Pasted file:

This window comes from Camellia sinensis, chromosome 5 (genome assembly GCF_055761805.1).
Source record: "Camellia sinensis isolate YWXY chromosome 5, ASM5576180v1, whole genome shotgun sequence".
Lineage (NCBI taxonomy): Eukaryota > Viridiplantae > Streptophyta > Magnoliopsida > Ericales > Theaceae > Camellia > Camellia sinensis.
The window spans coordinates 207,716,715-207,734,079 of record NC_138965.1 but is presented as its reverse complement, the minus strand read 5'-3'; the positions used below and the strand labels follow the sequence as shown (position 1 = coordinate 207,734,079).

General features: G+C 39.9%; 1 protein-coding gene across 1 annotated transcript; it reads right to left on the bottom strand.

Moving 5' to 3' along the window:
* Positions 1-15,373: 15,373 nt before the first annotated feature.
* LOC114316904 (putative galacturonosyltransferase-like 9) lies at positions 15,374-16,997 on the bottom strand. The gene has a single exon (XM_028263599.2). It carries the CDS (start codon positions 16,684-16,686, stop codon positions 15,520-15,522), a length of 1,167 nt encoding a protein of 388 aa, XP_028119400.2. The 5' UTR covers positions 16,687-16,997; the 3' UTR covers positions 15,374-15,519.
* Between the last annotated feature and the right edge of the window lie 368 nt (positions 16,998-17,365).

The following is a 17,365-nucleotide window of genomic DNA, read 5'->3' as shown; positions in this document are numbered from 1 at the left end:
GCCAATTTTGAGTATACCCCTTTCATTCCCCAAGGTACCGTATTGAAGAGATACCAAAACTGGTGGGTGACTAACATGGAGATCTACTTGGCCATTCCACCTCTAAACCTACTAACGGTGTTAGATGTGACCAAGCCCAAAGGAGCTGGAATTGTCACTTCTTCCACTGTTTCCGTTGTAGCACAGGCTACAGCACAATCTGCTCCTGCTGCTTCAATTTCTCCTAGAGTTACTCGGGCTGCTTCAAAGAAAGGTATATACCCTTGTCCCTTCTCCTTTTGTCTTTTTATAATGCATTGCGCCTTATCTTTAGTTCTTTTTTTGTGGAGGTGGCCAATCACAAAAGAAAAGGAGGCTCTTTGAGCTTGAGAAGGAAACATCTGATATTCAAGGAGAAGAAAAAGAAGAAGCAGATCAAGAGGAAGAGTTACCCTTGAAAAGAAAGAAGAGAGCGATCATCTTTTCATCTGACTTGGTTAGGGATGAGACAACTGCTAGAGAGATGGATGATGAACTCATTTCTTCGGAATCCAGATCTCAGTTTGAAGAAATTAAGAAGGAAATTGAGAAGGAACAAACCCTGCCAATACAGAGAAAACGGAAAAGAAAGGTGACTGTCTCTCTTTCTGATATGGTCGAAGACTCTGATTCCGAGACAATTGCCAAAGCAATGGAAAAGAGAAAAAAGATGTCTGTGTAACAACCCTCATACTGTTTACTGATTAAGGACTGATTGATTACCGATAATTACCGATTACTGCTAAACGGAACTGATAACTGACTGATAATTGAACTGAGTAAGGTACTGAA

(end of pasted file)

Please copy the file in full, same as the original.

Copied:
This window comes from Camellia sinensis, chromosome 5 (genome assembly GCF_055761805.1).
Source record: "Camellia sinensis isolate YWXY chromosome 5, ASM5576180v1, whole genome shotgun sequence".
Lineage (NCBI taxonomy): Eukaryota > Viridiplantae > Streptophyta > Magnoliopsida > Ericales > Theaceae > Camellia > Camellia sinensis.
The window spans coordinates 207,716,715-207,734,079 of record NC_138965.1 but is presented as its reverse complement, the minus strand read 5'-3'; the positions used below and the strand labels follow the sequence as shown (position 1 = coordinate 207,734,079).

General features: G+C 39.9%; 1 protein-coding gene across 1 annotated transcript; it reads right to left on the bottom strand.

Moving 5' to 3' along the window:
* Positions 1-15,373: 15,373 nt before the first annotated feature.
* LOC114316904 (putative galacturonosyltransferase-like 9) lies at positions 15,374-16,997 on the bottom strand. The gene has a single exon (XM_028263599.2). It carries the CDS (start codon positions 16,684-16,686, stop codon positions 15,520-15,522), a length of 1,167 nt encoding a protein of 388 aa, XP_028119400.2. The 5' UTR covers positions 16,687-16,997; the 3' UTR covers positions 15,374-15,519.
* Between the last annotated feature and the right edge of the window lie 368 nt (positions 16,998-17,365).

The following is a 17,365-nucleotide window of genomic DNA, read 5'->3' as shown; positions in this document are numbered from 1 at the left end:
GCCAATTTTGAGTATACCCCTTTCATTCCCCAAGGTACCGTATTGAAGAGATACCAAAACTGGTGGGTGACTAACATGGAGATCTACTTGGCCATTCCACCTCTAAACCTACTAACGGTGTTAGATGTGACCAAGCCCAAAGGAGCTGGAATTGTCACTTCTTCCACTGTTTCCGTTGTAGCACAGGCTACAGCACAATCTGCTCCTGCTGCTTCAATTTCTCCTAGAGTTACTCGGGCTGCTTCAAAGAAAGGTATATACCCTTGTCCCTTCTCCTTTTGTCTTTTTATAATGCATTGCGCCTTATCTTTAGTTCTTTTTTTGTGGAGGTGGCCAATCACAAAAGAAAAGGAGGCTCTTTGAGCTTGAGAAGGAAACATCTGATATTCAAGGAGAAGAAAAAGAAGAAGCAGATCAAGAGGAAGAGTTACCCTTGAAAAGAAAGAAGAGAGCGATCATCTTTTCATCTGACTTGGTTAGGGATGAGACAACTGCTAGAGAGATGGATGATGAACTCATTTCTTCGGAATCCAGATCTCAGTTTGAAGAAATTAAGAAGGAAATTGAGAAGGAACAAACCCTGCCAATACAGAGAAAACGGAAAAGAAAGGTGACTGTCTCTCTTTCTGATATGGTCGAAGACTCTGATTCCGAGACAATTGCCAAAGCAATGGAAAAGAGAAAAAAGATGTCTGTGTAACAACCCTCATACTGTTTACTGATTAAGGACTGATTGATTACCGATAATTACCGATTACTGCTAAACGGAACTGATAACTGACTGATAATTGAACTGAGTAAGGTACTGAA